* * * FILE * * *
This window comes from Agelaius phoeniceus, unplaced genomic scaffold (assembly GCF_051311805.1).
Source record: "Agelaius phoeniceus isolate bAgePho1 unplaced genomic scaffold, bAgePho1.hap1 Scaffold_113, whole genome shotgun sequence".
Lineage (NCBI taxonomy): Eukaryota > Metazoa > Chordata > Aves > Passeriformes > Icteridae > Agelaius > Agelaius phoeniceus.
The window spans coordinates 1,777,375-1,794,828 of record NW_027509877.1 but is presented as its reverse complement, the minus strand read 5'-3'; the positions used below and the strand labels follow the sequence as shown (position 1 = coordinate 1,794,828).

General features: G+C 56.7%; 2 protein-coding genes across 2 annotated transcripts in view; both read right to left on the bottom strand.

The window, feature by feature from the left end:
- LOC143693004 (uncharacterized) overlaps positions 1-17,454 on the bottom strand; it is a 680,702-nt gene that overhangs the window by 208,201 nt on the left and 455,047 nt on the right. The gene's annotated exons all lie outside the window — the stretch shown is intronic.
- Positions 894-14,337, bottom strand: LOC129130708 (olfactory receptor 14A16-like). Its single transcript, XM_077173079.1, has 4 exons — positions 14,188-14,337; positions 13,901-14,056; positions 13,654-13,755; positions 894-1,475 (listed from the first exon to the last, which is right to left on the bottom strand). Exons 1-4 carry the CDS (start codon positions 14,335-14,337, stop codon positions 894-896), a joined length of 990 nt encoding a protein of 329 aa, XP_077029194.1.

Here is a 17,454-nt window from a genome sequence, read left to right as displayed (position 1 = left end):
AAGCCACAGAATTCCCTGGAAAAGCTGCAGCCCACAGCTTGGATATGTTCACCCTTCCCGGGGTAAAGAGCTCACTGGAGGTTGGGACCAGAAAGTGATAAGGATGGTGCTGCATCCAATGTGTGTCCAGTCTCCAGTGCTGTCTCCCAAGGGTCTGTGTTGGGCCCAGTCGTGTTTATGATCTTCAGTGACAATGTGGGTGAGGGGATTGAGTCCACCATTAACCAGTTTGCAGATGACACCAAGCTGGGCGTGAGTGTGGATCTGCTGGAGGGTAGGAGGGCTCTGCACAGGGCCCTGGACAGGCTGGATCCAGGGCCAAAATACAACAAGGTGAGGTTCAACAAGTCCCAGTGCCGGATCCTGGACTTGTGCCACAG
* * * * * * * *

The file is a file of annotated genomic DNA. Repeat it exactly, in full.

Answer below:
This window comes from Agelaius phoeniceus, unplaced genomic scaffold (assembly GCF_051311805.1).
Source record: "Agelaius phoeniceus isolate bAgePho1 unplaced genomic scaffold, bAgePho1.hap1 Scaffold_113, whole genome shotgun sequence".
Lineage (NCBI taxonomy): Eukaryota > Metazoa > Chordata > Aves > Passeriformes > Icteridae > Agelaius > Agelaius phoeniceus.
The window spans coordinates 1,777,375-1,794,828 of record NW_027509877.1 but is presented as its reverse complement, the minus strand read 5'-3'; the positions used below and the strand labels follow the sequence as shown (position 1 = coordinate 1,794,828).

General features: G+C 56.7%; 2 protein-coding genes across 2 annotated transcripts in view; both read right to left on the bottom strand.

The window, feature by feature from the left end:
- LOC143693004 (uncharacterized) overlaps positions 1-17,454 on the bottom strand; it is a 680,702-nt gene that overhangs the window by 208,201 nt on the left and 455,047 nt on the right. The gene's annotated exons all lie outside the window — the stretch shown is intronic.
- Positions 894-14,337, bottom strand: LOC129130708 (olfactory receptor 14A16-like). Its single transcript, XM_077173079.1, has 4 exons — positions 14,188-14,337; positions 13,901-14,056; positions 13,654-13,755; positions 894-1,475 (listed from the first exon to the last, which is right to left on the bottom strand). Exons 1-4 carry the CDS (start codon positions 14,335-14,337, stop codon positions 894-896), a joined length of 990 nt encoding a protein of 329 aa, XP_077029194.1.

Here is a 17,454-nt window from a genome sequence, read left to right as displayed (position 1 = left end):
AAGCCACAGAATTCCCTGGAAAAGCTGCAGCCCACAGCTTGGATATGTTCACCCTTCCCGGGGTAAAGAGCTCACTGGAGGTTGGGACCAGAAAGTGATAAGGATGGTGCTGCATCCAATGTGTGTCCAGTCTCCAGTGCTGTCTCCCAAGGGTCTGTGTTGGGCCCAGTCGTGTTTATGATCTTCAGTGACAATGTGGGTGAGGGGATTGAGTCCACCATTAACCAGTTTGCAGATGACACCAAGCTGGGCGTGAGTGTGGATCTGCTGGAGGGTAGGAGGGCTCTGCACAGGGCCCTGGACAGGCTGGATCCAGGGCCAAAATACAACAAGGTGAGGTTCAACAAGTCCCAGTGCCGGATCCTGGACTTGTGCCACAG